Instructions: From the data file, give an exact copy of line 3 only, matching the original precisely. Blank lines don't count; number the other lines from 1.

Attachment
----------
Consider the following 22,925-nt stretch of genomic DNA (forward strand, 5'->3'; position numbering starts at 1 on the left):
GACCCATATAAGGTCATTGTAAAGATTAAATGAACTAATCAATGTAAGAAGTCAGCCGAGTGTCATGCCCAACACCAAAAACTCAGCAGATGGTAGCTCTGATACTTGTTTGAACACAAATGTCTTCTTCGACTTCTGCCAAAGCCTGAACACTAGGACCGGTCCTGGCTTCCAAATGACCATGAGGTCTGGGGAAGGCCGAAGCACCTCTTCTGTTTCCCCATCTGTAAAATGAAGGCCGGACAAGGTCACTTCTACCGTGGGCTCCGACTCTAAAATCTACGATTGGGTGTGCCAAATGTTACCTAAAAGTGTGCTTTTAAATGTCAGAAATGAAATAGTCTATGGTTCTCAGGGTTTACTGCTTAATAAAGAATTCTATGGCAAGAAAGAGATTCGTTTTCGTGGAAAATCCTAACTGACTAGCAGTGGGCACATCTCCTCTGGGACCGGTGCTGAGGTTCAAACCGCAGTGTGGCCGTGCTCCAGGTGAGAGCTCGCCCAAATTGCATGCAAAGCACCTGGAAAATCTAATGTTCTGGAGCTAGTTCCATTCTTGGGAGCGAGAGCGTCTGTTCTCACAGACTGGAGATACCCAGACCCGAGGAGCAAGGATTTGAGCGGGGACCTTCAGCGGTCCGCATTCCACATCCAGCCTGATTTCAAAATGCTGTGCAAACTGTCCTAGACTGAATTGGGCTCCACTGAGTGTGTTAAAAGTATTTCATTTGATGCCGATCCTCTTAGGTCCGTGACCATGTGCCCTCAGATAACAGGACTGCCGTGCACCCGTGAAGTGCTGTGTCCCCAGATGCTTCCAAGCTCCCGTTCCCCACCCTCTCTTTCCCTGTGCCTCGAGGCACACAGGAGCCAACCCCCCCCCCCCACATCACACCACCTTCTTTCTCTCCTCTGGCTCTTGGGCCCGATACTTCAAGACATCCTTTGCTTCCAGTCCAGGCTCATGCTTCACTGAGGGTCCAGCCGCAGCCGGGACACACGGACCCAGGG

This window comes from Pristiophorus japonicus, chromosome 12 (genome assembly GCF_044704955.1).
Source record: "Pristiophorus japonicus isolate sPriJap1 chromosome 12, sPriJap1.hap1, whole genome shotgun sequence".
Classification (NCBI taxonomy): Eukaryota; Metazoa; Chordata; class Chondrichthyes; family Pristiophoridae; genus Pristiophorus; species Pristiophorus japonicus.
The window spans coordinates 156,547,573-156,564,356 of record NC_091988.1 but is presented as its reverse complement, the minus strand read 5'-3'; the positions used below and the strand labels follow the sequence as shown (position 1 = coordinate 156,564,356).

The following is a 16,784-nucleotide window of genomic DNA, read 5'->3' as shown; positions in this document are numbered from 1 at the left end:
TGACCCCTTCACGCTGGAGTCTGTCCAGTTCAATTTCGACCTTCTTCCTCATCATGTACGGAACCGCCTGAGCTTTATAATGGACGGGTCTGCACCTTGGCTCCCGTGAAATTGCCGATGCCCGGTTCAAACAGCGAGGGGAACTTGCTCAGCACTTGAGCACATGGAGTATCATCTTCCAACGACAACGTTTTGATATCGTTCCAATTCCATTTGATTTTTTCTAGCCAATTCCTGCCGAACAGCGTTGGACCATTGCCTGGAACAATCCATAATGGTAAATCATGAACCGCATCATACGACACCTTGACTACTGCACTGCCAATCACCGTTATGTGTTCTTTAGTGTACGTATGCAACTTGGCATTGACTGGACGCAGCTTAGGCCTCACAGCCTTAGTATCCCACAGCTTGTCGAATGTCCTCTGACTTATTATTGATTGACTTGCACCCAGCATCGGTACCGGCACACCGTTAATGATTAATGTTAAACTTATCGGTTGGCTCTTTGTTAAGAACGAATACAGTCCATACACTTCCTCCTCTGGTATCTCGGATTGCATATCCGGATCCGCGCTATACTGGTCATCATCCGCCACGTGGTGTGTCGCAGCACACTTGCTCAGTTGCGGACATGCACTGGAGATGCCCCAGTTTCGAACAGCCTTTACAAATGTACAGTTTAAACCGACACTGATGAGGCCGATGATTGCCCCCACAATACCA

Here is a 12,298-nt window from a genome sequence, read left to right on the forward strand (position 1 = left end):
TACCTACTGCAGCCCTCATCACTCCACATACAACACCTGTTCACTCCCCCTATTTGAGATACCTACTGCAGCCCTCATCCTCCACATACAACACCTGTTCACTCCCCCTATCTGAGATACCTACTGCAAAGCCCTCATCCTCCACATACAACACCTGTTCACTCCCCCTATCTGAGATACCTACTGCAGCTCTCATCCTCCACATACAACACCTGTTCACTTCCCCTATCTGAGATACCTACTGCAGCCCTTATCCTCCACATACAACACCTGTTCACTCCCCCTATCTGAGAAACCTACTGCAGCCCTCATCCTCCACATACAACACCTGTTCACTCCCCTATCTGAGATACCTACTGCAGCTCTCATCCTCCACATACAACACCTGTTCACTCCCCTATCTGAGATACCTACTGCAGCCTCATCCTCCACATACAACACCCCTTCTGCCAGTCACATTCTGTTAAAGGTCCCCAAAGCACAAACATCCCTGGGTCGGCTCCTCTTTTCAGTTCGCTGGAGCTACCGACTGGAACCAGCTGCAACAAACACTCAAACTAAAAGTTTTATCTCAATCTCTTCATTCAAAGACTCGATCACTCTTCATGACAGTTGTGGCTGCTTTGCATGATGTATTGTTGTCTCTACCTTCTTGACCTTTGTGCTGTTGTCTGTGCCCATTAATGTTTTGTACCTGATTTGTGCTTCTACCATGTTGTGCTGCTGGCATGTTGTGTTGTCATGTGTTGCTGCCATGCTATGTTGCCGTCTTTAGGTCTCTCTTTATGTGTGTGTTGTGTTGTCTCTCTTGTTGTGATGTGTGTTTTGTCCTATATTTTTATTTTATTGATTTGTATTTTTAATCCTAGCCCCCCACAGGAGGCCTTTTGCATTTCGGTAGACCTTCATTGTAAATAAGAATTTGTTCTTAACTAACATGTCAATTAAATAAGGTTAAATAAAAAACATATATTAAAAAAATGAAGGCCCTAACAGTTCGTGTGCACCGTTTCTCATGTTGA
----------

This window comes from Pristiophorus japonicus, chromosome 12 (genome assembly GCF_044704955.1).